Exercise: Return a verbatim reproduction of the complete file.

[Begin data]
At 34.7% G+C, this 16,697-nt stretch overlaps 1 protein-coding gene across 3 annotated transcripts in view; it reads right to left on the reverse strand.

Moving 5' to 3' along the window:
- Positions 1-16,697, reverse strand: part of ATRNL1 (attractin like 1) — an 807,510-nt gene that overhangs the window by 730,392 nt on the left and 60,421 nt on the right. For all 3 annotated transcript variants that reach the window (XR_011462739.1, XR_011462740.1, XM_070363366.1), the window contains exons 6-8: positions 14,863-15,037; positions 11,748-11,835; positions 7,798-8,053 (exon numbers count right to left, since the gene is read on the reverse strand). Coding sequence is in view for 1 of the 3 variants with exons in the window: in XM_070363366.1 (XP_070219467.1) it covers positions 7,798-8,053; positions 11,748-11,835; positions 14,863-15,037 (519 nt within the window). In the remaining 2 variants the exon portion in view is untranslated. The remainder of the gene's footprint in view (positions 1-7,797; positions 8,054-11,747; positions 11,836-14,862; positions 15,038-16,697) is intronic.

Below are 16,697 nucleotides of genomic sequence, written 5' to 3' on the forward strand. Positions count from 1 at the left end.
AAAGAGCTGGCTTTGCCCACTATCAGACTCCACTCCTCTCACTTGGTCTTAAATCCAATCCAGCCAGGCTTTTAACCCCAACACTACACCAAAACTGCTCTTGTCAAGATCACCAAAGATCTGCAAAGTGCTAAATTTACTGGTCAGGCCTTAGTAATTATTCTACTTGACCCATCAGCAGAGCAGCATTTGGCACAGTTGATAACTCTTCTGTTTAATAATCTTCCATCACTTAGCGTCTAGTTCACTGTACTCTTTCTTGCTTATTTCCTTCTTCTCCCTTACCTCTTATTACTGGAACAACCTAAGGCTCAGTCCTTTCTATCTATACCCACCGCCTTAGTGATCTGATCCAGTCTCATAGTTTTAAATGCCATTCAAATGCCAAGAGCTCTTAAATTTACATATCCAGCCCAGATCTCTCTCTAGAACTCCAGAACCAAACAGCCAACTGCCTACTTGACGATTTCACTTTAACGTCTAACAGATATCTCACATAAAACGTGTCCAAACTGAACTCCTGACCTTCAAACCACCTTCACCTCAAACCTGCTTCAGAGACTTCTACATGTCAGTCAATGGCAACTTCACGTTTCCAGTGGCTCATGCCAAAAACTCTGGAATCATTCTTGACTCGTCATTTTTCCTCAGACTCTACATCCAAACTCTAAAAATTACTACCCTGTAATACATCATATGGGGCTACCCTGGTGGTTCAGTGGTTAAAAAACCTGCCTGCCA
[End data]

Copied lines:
At 34.7% G+C, this 16,697-nt stretch overlaps 1 protein-coding gene across 3 annotated transcripts in view; it reads right to left on the reverse strand.

Moving 5' to 3' along the window:
- Positions 1-16,697, reverse strand: part of ATRNL1 (attractin like 1) — an 807,510-nt gene that overhangs the window by 730,392 nt on the left and 60,421 nt on the right. For all 3 annotated transcript variants that reach the window (XR_011462739.1, XR_011462740.1, XM_070363366.1), the window contains exons 6-8: positions 14,863-15,037; positions 11,748-11,835; positions 7,798-8,053 (exon numbers count right to left, since the gene is read on the reverse strand). Coding sequence is in view for 1 of the 3 variants with exons in the window: in XM_070363366.1 (XP_070219467.1) it covers positions 7,798-8,053; positions 11,748-11,835; positions 14,863-15,037 (519 nt within the window). In the remaining 2 variants the exon portion in view is untranslated. The remainder of the gene's footprint in view (positions 1-7,797; positions 8,054-11,747; positions 11,836-14,862; positions 15,038-16,697) is intronic.

Below are 16,697 nucleotides of genomic sequence, written 5' to 3' on the forward strand. Positions count from 1 at the left end.
AAAGAGCTGGCTTTGCCCACTATCAGACTCCACTCCTCTCACTTGGTCTTAAATCCAATCCAGCCAGGCTTTTAACCCCAACACTACACCAAAACTGCTCTTGTCAAGATCACCAAAGATCTGCAAAGTGCTAAATTTACTGGTCAGGCCTTAGTAATTATTCTACTTGACCCATCAGCAGAGCAGCATTTGGCACAGTTGATAACTCTTCTGTTTAATAATCTTCCATCACTTAGCGTCTAGTTCACTGTACTCTTTCTTGCTTATTTCCTTCTTCTCCCTTACCTCTTATTACTGGAACAACCTAAGGCTCAGTCCTTTCTATCTATACCCACCGCCTTAGTGATCTGATCCAGTCTCATAGTTTTAAATGCCATTCAAATGCCAAGAGCTCTTAAATTTACATATCCAGCCCAGATCTCTCTCTAGAACTCCAGAACCAAACAGCCAACTGCCTACTTGACGATTTCACTTTAACGTCTAACAGATATCTCACATAAAACGTGTCCAAACTGAACTCCTGACCTTCAAACCACCTTCACCTCAAACCTGCTTCAGAGACTTCTACATGTCAGTCAATGGCAACTTCACGTTTCCAGTGGCTCATGCCAAAAACTCTGGAATCATTCTTGACTCGTCATTTTTCCTCAGACTCTACATCCAAACTCTAAAAATTACTACCCTGTAATACATCATATGGGGCTACCCTGGTGGTTCAGTGGTTAAAAAACCTGCCTGCCA